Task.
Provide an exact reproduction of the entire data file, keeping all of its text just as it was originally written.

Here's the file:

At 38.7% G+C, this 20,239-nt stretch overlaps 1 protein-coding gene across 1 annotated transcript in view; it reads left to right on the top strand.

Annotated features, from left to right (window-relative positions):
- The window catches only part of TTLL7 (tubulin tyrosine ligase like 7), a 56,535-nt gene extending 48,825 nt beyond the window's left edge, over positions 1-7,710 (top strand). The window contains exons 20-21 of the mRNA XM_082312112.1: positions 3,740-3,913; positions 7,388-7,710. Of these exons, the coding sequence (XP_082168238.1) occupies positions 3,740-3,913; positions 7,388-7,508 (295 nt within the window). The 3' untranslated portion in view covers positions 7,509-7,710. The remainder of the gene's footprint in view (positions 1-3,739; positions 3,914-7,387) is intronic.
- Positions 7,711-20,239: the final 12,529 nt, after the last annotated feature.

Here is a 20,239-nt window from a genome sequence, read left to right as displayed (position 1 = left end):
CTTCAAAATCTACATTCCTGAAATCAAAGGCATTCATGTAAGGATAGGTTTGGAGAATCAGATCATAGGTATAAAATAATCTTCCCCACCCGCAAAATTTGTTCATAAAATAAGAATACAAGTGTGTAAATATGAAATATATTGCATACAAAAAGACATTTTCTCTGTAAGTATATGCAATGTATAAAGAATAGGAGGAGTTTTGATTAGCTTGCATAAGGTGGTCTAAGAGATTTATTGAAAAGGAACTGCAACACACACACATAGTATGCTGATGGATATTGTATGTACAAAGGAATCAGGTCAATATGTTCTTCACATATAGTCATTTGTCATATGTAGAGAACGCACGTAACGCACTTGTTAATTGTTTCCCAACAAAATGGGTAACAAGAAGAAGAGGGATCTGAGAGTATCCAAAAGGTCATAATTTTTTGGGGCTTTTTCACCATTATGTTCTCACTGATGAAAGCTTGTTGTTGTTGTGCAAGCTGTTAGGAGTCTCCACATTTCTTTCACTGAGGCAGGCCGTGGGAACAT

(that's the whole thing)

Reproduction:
At 38.7% G+C, this 20,239-nt stretch overlaps 1 protein-coding gene across 1 annotated transcript in view; it reads left to right on the top strand.

Annotated features, from left to right (window-relative positions):
- The window catches only part of TTLL7 (tubulin tyrosine ligase like 7), a 56,535-nt gene extending 48,825 nt beyond the window's left edge, over positions 1-7,710 (top strand). The window contains exons 20-21 of the mRNA XM_082312112.1: positions 3,740-3,913; positions 7,388-7,710. Of these exons, the coding sequence (XP_082168238.1) occupies positions 3,740-3,913; positions 7,388-7,508 (295 nt within the window). The 3' untranslated portion in view covers positions 7,509-7,710. The remainder of the gene's footprint in view (positions 1-3,739; positions 3,914-7,387) is intronic.
- Positions 7,711-20,239: the final 12,529 nt, after the last annotated feature.

Here is a 20,239-nt window from a genome sequence, read left to right as displayed (position 1 = left end):
CTTCAAAATCTACATTCCTGAAATCAAAGGCATTCATGTAAGGATAGGTTTGGAGAATCAGATCATAGGTATAAAATAATCTTCCCCACCCGCAAAATTTGTTCATAAAATAAGAATACAAGTGTGTAAATATGAAATATATTGCATACAAAAAGACATTTTCTCTGTAAGTATATGCAATGTATAAAGAATAGGAGGAGTTTTGATTAGCTTGCATAAGGTGGTCTAAGAGATTTATTGAAAAGGAACTGCAACACACACACATAGTATGCTGATGGATATTGTATGTACAAAGGAATCAGGTCAATATGTTCTTCACATATAGTCATTTGTCATATGTAGAGAACGCACGTAACGCACTTGTTAATTGTTTCCCAACAAAATGGGTAACAAGAAGAAGAGGGATCTGAGAGTATCCAAAAGGTCATAATTTTTTGGGGCTTTTTCACCATTATGTTCTCACTGATGAAAGCTTGTTGTTGTTGTGCAAGCTGTTAGGAGTCTCCACATTTCTTTCACTGAGGCAGGCCGTGGGAACAT